Even more recently, on Monday, 9th December we launched a campaign with JD Sports - an Instagram effect themed around Christmas. They have an iconic duffel bag which you can wear in the filter and when you open your mouth the bag spins around you. It generated just under half a million impressions in under 48 hours! So we are looking into growing this into more work since it’s been such an effective marketing piece for them.
We’ve also been working with a charity in Wales on a great feature piece. The project focuses on how the charity can educate their audience about other people's backgrounds and heritage, and what struggles they might have gone through. The goal is to build up a greater sense of community amongst local residents.
Do you ever struggle getting other businesses, especially potential clients, to understand the value in immersive?
Yes, it has always been a learning curve, even when we were doing consultancy work. Audiences need to understand that this is still a new medium and most people have never experienced VR before. Or, if they have, it might have not been very good. Therefore, you need to educate or re-educate potential clients from scratch. A common issue to get them to understand is that people go to the mediums that they are used to: TV, film, video and photos, which don’t necessarily transfer to VR. VR is a whole new vehicle for storytelling. One of the things that I know sounds really simple, is that first you have to understand how we perceive reality, and then you can understand how to get maximum value from augmented or virtual reality. This is something that a lot of people don't appreciate yet.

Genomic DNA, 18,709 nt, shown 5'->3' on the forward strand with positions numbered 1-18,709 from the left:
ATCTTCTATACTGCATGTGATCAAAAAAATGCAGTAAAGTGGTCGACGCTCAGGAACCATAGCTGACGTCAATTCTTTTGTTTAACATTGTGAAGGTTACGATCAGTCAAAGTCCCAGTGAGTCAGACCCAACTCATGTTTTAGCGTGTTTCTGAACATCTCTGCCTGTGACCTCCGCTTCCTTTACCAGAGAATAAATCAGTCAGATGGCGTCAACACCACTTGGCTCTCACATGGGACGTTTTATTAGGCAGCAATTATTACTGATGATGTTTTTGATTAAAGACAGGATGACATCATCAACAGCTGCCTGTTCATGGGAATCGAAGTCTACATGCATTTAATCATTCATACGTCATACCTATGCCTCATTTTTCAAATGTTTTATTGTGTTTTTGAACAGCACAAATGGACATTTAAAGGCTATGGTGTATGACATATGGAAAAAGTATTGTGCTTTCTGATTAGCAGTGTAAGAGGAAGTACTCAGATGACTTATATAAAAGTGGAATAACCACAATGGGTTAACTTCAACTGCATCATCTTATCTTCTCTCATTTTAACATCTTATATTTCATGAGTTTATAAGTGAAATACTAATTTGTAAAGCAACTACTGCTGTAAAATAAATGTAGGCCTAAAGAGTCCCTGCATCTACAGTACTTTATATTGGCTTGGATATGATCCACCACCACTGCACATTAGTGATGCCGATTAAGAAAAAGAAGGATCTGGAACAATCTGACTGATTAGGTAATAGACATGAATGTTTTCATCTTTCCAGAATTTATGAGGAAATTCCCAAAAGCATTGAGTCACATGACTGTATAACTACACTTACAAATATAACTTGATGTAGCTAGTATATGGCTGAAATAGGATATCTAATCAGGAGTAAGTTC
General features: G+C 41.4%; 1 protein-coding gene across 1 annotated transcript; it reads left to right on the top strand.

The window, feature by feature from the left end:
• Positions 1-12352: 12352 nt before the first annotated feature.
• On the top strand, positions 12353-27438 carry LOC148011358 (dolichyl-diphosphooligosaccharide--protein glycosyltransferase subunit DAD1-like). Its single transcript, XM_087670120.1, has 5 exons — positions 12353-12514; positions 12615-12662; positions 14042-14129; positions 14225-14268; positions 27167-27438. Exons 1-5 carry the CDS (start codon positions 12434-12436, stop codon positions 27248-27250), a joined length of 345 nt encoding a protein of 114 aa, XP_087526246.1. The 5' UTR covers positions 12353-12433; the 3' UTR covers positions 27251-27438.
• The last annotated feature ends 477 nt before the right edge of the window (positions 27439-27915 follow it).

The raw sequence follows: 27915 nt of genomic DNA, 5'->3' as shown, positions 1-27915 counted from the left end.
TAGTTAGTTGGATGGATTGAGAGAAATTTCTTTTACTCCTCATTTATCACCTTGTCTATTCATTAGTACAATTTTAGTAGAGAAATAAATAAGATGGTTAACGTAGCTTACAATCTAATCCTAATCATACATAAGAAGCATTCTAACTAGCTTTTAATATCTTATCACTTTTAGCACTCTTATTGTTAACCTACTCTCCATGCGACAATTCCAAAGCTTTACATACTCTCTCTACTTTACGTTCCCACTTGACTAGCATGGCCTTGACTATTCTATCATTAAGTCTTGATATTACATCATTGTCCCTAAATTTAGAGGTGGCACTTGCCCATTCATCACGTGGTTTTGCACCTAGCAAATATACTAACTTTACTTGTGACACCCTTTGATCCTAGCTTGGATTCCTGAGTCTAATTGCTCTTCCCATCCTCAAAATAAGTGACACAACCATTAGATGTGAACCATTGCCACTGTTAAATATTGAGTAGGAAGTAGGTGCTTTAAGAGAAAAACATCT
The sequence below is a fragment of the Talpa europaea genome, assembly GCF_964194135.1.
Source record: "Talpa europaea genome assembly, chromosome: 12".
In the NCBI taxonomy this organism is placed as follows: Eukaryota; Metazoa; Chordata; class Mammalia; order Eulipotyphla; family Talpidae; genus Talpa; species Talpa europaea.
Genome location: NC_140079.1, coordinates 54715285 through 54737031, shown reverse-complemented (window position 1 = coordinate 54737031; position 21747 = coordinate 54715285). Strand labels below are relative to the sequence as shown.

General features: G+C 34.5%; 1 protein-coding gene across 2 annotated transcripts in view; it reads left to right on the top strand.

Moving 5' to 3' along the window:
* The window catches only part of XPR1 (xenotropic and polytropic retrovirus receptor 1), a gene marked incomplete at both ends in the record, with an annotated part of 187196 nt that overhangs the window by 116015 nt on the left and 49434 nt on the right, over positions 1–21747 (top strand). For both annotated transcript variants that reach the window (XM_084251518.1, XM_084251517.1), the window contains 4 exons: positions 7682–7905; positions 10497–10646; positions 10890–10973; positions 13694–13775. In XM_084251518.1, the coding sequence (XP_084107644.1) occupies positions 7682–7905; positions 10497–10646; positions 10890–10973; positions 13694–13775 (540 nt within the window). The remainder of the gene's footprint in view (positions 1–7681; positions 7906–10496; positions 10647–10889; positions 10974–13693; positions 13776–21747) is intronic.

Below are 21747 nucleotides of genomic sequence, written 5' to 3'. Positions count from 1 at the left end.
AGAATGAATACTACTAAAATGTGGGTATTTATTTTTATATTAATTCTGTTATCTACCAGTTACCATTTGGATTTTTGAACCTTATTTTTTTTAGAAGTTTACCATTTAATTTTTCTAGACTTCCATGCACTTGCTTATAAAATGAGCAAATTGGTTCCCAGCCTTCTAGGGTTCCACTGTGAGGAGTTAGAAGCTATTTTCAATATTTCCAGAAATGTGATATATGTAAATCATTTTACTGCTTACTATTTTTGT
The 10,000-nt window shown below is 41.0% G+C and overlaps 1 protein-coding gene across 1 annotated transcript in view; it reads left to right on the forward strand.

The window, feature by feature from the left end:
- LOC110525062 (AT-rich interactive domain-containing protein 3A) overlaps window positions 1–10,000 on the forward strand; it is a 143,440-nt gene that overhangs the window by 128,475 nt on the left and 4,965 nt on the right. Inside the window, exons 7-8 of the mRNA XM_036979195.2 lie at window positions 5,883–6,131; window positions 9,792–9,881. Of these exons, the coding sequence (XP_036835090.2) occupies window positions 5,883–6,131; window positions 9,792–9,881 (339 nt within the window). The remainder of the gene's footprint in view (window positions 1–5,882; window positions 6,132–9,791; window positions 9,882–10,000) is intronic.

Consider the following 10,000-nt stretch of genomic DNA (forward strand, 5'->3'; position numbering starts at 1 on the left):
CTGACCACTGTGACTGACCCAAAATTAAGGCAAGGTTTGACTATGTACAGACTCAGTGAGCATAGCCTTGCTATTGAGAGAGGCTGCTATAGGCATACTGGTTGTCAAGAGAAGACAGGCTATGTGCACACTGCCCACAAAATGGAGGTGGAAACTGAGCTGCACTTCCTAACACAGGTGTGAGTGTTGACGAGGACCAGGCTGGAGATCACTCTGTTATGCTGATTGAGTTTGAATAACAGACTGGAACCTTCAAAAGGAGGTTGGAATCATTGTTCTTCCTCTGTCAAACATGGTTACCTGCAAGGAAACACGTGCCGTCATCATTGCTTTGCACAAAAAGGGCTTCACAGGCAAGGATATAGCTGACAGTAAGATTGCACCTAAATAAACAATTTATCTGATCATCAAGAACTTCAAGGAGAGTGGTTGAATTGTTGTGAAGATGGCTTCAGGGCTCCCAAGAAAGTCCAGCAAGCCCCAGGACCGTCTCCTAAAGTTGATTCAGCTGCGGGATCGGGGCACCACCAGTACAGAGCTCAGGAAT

Once you establish that understanding with a new client, they are able to see the value they can get out of it. But then again, you don’t have a chance to speak to everyone individually about the benefits of VR. It’s a balancing act that you have to get right. I feel like this has been personally challenging for me as a Sales Director, and I’ve honed in on and I have been changing and adapting my strategy ever since we started. One major contributing factor is that there isn’t anything else like us on the market, so there are no guides to follow and it has been trial and error the whole way.
Our sales technique, for instance, has been a mixture of being in the right place at the right time for the right client. And there’s not a lot of them! It means making sure that when you have that opportunity, you convert it, especially if they are looking for this type of service. Or, they might say they’re looking for this type of service, but 80% of potential costumers come to you with an initial idea that ends up looking completely different once you finish. Once you start nailing down specifically what they want to achieve, they can very quickly find out the initial idea won’t reach their goal.
VRCraftworks is now in the fortunate situation to have quite a lot of repeat business. We’ve been growing the team, and now we can be proactive with the clients that we already have. We can come up with ideas for them that we know will work and achieve the numbers they need. And we’ve been seeing great results! For example, the recent JD Sports project was completely proactive and has been a great case study for this approach.
Have you got a particularly proud moment of your time here as a business?